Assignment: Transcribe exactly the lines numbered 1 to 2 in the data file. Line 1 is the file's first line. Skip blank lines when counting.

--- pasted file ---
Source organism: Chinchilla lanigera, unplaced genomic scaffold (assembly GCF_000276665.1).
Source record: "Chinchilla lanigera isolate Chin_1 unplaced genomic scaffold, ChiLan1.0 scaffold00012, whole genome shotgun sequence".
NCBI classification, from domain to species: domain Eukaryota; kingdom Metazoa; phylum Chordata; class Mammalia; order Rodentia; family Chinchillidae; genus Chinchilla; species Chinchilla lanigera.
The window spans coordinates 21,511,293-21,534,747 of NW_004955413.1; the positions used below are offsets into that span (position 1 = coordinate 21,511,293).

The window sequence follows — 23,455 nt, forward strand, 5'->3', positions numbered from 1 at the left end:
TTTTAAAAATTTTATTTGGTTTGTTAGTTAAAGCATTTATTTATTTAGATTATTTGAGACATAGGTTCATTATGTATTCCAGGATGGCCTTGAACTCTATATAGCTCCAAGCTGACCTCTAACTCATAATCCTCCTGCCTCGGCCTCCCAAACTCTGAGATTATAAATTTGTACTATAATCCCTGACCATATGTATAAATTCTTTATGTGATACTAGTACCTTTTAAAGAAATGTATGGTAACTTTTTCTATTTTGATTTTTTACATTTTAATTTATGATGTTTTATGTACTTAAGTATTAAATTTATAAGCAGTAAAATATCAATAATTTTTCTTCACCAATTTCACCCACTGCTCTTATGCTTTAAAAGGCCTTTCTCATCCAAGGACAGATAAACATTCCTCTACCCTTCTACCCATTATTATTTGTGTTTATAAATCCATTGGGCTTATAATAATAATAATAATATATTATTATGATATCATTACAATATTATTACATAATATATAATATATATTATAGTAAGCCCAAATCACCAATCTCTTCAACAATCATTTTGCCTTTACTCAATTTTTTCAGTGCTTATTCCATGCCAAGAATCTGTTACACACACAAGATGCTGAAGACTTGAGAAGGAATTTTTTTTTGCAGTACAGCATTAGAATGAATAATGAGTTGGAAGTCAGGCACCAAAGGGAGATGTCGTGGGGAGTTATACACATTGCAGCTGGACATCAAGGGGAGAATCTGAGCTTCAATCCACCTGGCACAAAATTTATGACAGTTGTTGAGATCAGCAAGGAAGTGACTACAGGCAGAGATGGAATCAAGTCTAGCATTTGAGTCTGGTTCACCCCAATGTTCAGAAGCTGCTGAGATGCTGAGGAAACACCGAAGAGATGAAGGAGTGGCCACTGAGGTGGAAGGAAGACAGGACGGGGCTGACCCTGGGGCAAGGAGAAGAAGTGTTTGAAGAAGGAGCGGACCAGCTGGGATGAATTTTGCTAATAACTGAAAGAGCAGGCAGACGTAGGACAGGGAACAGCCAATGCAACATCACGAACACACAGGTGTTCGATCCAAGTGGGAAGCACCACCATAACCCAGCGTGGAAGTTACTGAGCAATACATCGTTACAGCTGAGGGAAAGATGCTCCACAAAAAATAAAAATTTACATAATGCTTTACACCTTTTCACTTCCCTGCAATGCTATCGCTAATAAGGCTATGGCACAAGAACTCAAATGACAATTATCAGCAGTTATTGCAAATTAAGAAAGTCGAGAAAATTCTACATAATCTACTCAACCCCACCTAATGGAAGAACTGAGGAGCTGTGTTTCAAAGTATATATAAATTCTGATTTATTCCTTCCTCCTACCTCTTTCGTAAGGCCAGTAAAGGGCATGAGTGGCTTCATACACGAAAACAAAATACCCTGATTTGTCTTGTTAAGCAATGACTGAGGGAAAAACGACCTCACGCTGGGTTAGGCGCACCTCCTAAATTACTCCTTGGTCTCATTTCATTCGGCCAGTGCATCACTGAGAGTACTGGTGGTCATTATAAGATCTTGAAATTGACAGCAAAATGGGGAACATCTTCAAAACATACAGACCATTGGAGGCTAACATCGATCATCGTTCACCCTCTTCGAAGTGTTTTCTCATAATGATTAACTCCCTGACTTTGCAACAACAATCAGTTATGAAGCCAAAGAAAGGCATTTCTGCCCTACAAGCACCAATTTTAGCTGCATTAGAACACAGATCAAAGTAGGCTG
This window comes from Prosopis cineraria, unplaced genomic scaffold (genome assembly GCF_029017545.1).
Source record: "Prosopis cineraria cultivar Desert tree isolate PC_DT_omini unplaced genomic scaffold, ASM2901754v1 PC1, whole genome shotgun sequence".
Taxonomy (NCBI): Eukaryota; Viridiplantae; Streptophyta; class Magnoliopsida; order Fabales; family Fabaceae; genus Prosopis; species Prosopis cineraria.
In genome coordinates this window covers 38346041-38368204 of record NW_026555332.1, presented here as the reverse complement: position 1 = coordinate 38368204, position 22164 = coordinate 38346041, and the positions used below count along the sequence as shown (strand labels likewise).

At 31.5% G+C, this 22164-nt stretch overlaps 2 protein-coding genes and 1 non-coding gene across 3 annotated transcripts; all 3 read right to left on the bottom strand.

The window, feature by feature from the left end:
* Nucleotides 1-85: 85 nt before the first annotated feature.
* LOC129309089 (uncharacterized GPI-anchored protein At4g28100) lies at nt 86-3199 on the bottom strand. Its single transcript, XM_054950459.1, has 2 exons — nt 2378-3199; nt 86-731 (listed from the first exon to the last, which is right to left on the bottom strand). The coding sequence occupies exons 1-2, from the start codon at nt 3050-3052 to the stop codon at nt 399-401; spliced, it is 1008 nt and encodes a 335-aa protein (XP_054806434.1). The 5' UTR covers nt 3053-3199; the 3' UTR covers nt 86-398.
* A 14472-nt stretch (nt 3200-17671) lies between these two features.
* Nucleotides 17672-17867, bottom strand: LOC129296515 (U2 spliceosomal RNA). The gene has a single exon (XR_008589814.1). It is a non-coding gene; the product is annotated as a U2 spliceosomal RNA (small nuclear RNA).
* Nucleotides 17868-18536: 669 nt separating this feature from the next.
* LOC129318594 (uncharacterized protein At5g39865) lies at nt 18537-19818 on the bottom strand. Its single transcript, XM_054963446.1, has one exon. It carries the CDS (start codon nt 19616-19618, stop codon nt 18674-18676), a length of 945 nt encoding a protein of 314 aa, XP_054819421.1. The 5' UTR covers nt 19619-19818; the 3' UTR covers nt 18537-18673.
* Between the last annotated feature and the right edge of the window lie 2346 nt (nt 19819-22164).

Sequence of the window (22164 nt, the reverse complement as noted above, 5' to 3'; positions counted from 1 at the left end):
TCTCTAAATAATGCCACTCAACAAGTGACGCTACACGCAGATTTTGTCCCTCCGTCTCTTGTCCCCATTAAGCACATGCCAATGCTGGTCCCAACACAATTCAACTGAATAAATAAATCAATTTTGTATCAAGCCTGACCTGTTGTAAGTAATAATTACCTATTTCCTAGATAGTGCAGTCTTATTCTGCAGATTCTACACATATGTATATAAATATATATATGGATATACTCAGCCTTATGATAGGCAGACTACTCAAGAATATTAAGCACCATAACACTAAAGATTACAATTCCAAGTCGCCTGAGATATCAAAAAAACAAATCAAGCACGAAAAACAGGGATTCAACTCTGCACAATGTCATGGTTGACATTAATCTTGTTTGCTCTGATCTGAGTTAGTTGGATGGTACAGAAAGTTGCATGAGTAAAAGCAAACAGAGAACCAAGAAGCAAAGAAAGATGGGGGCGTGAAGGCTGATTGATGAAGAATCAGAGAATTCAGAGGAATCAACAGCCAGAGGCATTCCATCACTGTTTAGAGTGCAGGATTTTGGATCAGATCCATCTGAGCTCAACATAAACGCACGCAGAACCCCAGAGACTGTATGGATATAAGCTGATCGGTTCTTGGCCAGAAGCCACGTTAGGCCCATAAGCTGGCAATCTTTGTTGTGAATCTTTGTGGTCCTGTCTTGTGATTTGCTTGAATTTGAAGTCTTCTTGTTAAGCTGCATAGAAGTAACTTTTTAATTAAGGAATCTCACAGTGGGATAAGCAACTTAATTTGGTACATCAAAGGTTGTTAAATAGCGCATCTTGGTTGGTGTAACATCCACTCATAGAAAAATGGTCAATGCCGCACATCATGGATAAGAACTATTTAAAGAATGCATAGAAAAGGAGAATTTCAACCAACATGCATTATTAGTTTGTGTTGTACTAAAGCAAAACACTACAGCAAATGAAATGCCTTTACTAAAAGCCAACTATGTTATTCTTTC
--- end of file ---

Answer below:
Source organism: Chinchilla lanigera, unplaced genomic scaffold (assembly GCF_000276665.1).
Source record: "Chinchilla lanigera isolate Chin_1 unplaced genomic scaffold, ChiLan1.0 scaffold00012, whole genome shotgun sequence".